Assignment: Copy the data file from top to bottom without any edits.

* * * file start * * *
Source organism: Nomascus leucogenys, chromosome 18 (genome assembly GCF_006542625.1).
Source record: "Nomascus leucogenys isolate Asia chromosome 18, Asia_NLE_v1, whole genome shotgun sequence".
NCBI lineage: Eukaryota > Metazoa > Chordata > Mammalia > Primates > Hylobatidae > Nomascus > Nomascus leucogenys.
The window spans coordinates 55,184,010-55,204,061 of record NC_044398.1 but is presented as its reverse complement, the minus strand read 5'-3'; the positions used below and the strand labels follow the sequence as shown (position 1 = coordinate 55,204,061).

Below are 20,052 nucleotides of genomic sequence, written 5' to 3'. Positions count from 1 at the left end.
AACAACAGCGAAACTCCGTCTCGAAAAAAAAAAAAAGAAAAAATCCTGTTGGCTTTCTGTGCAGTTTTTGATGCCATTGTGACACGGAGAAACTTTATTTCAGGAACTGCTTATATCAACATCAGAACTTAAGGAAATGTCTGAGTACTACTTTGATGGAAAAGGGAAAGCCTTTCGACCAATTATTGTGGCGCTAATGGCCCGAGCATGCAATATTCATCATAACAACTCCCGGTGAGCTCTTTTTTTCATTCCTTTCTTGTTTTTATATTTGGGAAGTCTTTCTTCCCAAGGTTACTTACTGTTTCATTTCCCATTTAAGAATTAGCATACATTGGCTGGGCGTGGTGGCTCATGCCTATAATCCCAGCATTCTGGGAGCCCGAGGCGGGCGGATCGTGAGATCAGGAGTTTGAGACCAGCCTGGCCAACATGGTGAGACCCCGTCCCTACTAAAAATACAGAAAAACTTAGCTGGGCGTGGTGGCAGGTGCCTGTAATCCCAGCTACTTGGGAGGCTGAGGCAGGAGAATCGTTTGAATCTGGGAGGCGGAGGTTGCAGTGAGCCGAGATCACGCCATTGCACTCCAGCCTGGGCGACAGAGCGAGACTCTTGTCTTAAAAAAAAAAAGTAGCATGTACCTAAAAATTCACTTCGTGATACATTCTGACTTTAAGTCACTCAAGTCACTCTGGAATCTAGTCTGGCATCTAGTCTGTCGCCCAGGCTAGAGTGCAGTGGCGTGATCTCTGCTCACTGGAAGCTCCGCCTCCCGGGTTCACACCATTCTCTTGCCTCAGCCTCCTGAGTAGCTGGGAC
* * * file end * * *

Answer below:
Source organism: Nomascus leucogenys, chromosome 18 (genome assembly GCF_006542625.1).
Source record: "Nomascus leucogenys isolate Asia chromosome 18, Asia_NLE_v1, whole genome shotgun sequence".
NCBI lineage: Eukaryota > Metazoa > Chordata > Mammalia > Primates > Hylobatidae > Nomascus > Nomascus leucogenys.
The window spans coordinates 55,184,010-55,204,061 of record NC_044398.1 but is presented as its reverse complement, the minus strand read 5'-3'; the positions used below and the strand labels follow the sequence as shown (position 1 = coordinate 55,204,061).

Below are 20,052 nucleotides of genomic sequence, written 5' to 3'. Positions count from 1 at the left end.
AACAACAGCGAAACTCCGTCTCGAAAAAAAAAAAAAGAAAAAATCCTGTTGGCTTTCTGTGCAGTTTTTGATGCCATTGTGACACGGAGAAACTTTATTTCAGGAACTGCTTATATCAACATCAGAACTTAAGGAAATGTCTGAGTACTACTTTGATGGAAAAGGGAAAGCCTTTCGACCAATTATTGTGGCGCTAATGGCCCGAGCATGCAATATTCATCATAACAACTCCCGGTGAGCTCTTTTTTTCATTCCTTTCTTGTTTTTATATTTGGGAAGTCTTTCTTCCCAAGGTTACTTACTGTTTCATTTCCCATTTAAGAATTAGCATACATTGGCTGGGCGTGGTGGCTCATGCCTATAATCCCAGCATTCTGGGAGCCCGAGGCGGGCGGATCGTGAGATCAGGAGTTTGAGACCAGCCTGGCCAACATGGTGAGACCCCGTCCCTACTAAAAATACAGAAAAACTTAGCTGGGCGTGGTGGCAGGTGCCTGTAATCCCAGCTACTTGGGAGGCTGAGGCAGGAGAATCGTTTGAATCTGGGAGGCGGAGGTTGCAGTGAGCCGAGATCACGCCATTGCACTCCAGCCTGGGCGACAGAGCGAGACTCTTGTCTTAAAAAAAAAAAGTAGCATGTACCTAAAAATTCACTTCGTGATACATTCTGACTTTAAGTCACTCAAGTCACTCTGGAATCTAGTCTGGCATCTAGTCTGTCGCCCAGGCTAGAGTGCAGTGGCGTGATCTCTGCTCACTGGAAGCTCCGCCTCCCGGGTTCACACCATTCTCTTGCCTCAGCCTCCTGAGTAGCTGGGAC